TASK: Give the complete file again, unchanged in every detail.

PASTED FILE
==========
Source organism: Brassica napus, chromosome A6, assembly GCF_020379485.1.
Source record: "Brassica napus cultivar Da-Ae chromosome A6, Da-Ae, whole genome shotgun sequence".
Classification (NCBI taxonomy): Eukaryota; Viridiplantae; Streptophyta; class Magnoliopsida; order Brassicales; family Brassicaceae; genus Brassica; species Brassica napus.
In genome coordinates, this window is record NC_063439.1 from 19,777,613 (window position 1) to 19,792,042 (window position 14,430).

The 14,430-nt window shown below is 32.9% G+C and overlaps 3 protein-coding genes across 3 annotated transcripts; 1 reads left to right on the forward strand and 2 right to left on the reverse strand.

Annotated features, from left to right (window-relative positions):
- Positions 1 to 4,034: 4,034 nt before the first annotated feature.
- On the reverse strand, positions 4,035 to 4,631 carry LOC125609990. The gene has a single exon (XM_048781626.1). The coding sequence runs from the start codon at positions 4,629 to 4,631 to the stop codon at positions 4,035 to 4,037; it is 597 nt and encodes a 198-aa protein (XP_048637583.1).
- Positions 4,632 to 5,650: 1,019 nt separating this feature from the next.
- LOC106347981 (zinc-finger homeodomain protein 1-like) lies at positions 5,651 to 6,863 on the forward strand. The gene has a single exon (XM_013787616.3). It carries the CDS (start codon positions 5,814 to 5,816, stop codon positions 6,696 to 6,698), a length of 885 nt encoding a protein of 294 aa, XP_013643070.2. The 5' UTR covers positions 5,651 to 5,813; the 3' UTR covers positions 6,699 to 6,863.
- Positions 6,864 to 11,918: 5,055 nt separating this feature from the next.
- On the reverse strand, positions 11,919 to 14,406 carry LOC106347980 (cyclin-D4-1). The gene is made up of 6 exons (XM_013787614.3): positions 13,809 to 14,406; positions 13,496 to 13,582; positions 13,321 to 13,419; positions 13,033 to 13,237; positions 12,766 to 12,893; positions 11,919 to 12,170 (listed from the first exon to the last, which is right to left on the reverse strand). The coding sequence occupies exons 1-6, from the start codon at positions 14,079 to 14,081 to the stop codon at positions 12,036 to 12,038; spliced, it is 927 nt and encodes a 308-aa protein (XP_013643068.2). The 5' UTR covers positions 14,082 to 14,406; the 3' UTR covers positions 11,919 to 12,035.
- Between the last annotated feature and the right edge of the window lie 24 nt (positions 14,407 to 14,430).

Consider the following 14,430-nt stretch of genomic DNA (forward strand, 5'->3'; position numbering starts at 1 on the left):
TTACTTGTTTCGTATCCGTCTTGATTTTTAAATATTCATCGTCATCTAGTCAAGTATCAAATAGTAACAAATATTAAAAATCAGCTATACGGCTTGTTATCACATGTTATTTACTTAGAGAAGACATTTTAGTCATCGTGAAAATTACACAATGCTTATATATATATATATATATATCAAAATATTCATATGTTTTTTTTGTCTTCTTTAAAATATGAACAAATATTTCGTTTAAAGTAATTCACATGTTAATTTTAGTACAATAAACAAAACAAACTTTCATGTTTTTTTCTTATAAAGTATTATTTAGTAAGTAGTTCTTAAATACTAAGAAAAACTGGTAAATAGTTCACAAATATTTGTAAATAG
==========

Source organism: Brassica napus, chromosome A6, assembly GCF_020379485.1.
Source record: "Brassica napus cultivar Da-Ae chromosome A6, Da-Ae, whole genome shotgun sequence".
Classification (NCBI taxonomy): Eukaryota; Viridiplantae; Streptophyta; class Magnoliopsida; order Brassicales; family Brassicaceae; genus Brassica; species Brassica napus.
In genome coordinates, this window is record NC_063439.1 from 19,777,613 (window position 1) to 19,792,042 (window position 14,430).

The 14,430-nt window shown below is 32.9% G+C and overlaps 3 protein-coding genes across 3 annotated transcripts; 1 reads left to right on the forward strand and 2 right to left on the reverse strand.

Annotated features, from left to right (window-relative positions):
- Positions 1 to 4,034: 4,034 nt before the first annotated feature.
- On the reverse strand, positions 4,035 to 4,631 carry LOC125609990. The gene has a single exon (XM_048781626.1). The coding sequence runs from the start codon at positions 4,629 to 4,631 to the stop codon at positions 4,035 to 4,037; it is 597 nt and encodes a 198-aa protein (XP_048637583.1).
- Positions 4,632 to 5,650: 1,019 nt separating this feature from the next.
- LOC106347981 (zinc-finger homeodomain protein 1-like) lies at positions 5,651 to 6,863 on the forward strand. The gene has a single exon (XM_013787616.3). It carries the CDS (start codon positions 5,814 to 5,816, stop codon positions 6,696 to 6,698), a length of 885 nt encoding a protein of 294 aa, XP_013643070.2. The 5' UTR covers positions 5,651 to 5,813; the 3' UTR covers positions 6,699 to 6,863.
- Positions 6,864 to 11,918: 5,055 nt separating this feature from the next.
- On the reverse strand, positions 11,919 to 14,406 carry LOC106347980 (cyclin-D4-1). The gene is made up of 6 exons (XM_013787614.3): positions 13,809 to 14,406; positions 13,496 to 13,582; positions 13,321 to 13,419; positions 13,033 to 13,237; positions 12,766 to 12,893; positions 11,919 to 12,170 (listed from the first exon to the last, which is right to left on the reverse strand). The coding sequence occupies exons 1-6, from the start codon at positions 14,079 to 14,081 to the stop codon at positions 12,036 to 12,038; spliced, it is 927 nt and encodes a 308-aa protein (XP_013643068.2). The 5' UTR covers positions 14,082 to 14,406; the 3' UTR covers positions 11,919 to 12,035.
- Between the last annotated feature and the right edge of the window lie 24 nt (positions 14,407 to 14,430).

Consider the following 14,430-nt stretch of genomic DNA (forward strand, 5'->3'; position numbering starts at 1 on the left):
TTACTTGTTTCGTATCCGTCTTGATTTTTAAATATTCATCGTCATCTAGTCAAGTATCAAATAGTAACAAATATTAAAAATCAGCTATACGGCTTGTTATCACATGTTATTTACTTAGAGAAGACATTTTAGTCATCGTGAAAATTACACAATGCTTATATATATATATATATATATCAAAATATTCATATGTTTTTTTTGTCTTCTTTAAAATATGAACAAATATTTCGTTTAAAGTAATTCACATGTTAATTTTAGTACAATAAACAAAACAAACTTTCATGTTTTTTTCTTATAAAGTATTATTTAGTAAGTAGTTCTTAAATACTAAGAAAAACTGGTAAATAGTTCACAAATATTTGTAAATAG